Pearson Product Moment Correlation Coefficient for linear relationship only?

Pearson Product Moment Correlation Coefficient method is used only if variables are linearly correlated.
But if they are linearly correlated, then correlation coefficient $$r=\pm 1$$ only.
Then why we find out r by this method and get something like $r=0.6$?

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If two random variables are linearly dependent then you will find $r=\pm 1$. To be linearly dependent means that one is a linear function of the other:

$$Y = a + bX$$

However, you can have a linear correlation without linear dependence, for example

$$Y = a + bX + \epsilon$$

where $\epsilon$ is some other random variable which is independent from $X$. In this case you will find $r^2<1$, and how much less than $1$ depends on the variance of $\epsilon$.

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But If we have only two variables, then also we use pearson's method to find $r$, which can evaluate to $<1$. So how is it possible ? – Happy Mittal Jun 28 '12 at 8:41
What do you mean? If you have two random variables, then the only way to get $r=\pm 1$ is if one of them is an exact linear multiple of the other one. In any other situation, you will have $-1<r<1$. – Chris Taylor Jun 28 '12 at 8:43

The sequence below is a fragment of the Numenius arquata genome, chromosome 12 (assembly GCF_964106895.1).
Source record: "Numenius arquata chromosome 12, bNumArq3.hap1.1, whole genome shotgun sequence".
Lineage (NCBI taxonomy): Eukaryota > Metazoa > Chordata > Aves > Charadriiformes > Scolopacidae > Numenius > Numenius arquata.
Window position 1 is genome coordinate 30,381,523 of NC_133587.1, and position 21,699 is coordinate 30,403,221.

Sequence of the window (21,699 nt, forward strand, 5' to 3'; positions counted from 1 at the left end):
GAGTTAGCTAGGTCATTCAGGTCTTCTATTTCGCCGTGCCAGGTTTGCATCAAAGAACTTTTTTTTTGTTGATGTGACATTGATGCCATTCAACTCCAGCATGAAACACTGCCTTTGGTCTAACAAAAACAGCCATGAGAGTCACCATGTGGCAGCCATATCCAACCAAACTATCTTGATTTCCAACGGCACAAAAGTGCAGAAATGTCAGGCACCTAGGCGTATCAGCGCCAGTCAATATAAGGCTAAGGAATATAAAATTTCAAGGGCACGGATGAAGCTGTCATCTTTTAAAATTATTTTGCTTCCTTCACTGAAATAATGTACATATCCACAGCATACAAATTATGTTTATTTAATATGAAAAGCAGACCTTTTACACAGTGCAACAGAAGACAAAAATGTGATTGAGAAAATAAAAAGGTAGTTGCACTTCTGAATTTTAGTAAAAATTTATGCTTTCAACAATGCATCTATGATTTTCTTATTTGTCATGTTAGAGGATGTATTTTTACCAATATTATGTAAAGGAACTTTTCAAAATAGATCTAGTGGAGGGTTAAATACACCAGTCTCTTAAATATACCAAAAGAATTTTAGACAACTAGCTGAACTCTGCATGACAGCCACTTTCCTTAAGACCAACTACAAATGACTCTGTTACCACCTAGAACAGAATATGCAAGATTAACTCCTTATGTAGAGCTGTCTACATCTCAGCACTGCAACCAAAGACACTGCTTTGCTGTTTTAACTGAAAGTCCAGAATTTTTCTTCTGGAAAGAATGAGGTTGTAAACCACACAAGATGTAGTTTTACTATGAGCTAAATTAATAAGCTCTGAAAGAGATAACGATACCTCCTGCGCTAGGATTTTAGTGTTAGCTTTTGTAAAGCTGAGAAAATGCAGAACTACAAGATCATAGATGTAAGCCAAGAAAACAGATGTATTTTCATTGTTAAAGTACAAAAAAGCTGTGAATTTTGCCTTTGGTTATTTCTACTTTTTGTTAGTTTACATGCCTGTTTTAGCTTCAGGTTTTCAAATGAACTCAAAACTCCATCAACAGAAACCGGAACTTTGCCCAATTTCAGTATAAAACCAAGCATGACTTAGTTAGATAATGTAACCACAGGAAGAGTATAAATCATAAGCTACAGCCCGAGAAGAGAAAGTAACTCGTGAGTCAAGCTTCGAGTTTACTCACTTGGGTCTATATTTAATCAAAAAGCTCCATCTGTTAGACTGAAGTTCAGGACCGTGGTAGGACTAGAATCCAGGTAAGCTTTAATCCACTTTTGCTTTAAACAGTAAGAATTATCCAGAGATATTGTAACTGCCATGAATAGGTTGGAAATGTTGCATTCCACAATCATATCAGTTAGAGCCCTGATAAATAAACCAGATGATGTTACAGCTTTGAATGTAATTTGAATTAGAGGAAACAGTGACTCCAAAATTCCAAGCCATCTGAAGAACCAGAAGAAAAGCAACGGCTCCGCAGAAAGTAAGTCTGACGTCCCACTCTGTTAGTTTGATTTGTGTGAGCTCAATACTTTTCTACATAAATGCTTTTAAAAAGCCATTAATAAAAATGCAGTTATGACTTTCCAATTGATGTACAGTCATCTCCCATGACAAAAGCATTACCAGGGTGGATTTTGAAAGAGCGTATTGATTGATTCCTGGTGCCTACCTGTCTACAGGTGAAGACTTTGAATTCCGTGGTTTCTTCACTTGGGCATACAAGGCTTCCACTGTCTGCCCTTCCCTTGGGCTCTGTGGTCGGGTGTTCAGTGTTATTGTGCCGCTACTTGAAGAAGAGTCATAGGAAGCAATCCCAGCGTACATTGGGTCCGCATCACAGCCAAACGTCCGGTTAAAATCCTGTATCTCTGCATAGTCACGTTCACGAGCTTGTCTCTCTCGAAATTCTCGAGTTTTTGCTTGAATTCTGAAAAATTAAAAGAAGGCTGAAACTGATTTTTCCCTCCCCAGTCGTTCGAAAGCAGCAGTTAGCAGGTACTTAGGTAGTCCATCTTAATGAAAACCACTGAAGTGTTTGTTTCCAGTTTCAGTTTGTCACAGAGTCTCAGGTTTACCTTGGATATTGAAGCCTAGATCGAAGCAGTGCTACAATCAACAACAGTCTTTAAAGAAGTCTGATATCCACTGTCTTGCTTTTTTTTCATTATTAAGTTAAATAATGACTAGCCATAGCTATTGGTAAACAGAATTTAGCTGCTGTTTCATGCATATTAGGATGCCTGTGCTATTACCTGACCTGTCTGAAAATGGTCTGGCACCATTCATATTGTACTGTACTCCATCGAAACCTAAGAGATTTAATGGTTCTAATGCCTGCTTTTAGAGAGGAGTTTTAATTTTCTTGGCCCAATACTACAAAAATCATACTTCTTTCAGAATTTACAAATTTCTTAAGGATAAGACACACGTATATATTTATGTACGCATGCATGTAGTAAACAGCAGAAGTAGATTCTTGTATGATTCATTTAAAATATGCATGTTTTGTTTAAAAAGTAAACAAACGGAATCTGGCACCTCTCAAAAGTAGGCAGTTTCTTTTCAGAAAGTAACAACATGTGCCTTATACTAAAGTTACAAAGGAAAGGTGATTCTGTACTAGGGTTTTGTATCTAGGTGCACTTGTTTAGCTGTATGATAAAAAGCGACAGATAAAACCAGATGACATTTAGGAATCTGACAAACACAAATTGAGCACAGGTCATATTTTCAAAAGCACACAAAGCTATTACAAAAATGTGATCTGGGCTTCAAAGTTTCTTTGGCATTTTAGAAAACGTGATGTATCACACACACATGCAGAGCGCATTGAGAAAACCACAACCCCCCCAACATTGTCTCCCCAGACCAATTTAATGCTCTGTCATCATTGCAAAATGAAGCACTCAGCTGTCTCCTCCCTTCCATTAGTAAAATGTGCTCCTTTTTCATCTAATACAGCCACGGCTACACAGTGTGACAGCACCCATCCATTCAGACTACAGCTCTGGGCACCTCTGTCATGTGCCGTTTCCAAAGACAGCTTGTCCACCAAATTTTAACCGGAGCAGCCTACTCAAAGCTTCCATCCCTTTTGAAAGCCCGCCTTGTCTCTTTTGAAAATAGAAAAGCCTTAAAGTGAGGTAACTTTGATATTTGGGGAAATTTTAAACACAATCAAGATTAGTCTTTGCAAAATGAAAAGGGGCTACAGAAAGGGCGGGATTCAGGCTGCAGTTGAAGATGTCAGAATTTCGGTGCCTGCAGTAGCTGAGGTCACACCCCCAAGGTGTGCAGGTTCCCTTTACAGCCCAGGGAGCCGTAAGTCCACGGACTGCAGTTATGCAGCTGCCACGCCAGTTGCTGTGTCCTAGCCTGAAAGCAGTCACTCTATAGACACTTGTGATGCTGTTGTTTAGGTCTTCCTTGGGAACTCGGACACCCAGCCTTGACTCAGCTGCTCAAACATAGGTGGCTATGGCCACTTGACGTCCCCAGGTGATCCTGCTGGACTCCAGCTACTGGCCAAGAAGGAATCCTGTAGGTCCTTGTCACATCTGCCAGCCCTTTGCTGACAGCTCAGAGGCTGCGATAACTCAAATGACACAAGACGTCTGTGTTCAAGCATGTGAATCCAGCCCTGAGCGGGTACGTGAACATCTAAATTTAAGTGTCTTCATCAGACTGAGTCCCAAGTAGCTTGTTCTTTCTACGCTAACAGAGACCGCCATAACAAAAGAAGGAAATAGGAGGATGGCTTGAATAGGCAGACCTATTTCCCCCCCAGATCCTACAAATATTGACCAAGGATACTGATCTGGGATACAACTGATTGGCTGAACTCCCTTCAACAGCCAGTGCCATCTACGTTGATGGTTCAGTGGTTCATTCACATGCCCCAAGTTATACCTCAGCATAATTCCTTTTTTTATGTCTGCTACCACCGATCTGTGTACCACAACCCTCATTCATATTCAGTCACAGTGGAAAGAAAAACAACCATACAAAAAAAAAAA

Yes, but in other situation i.e. if they are not linearly dependent, then also we use pearson method, but pearson method is used only if two variables are linearly dependent. Isn't it contradictory ? – Happy Mittal Jun 28 '12 at 8:48
No. You can always use the method. However, you need to be aware that it only reveals the strength of linear relationships. In particular, there can be a very strong nonlinear relationship, but you still might get a low value for $r^2$. I think you need to look up the difference between linear dependence and linear correlation. – Chris Taylor Jun 28 '12 at 8:55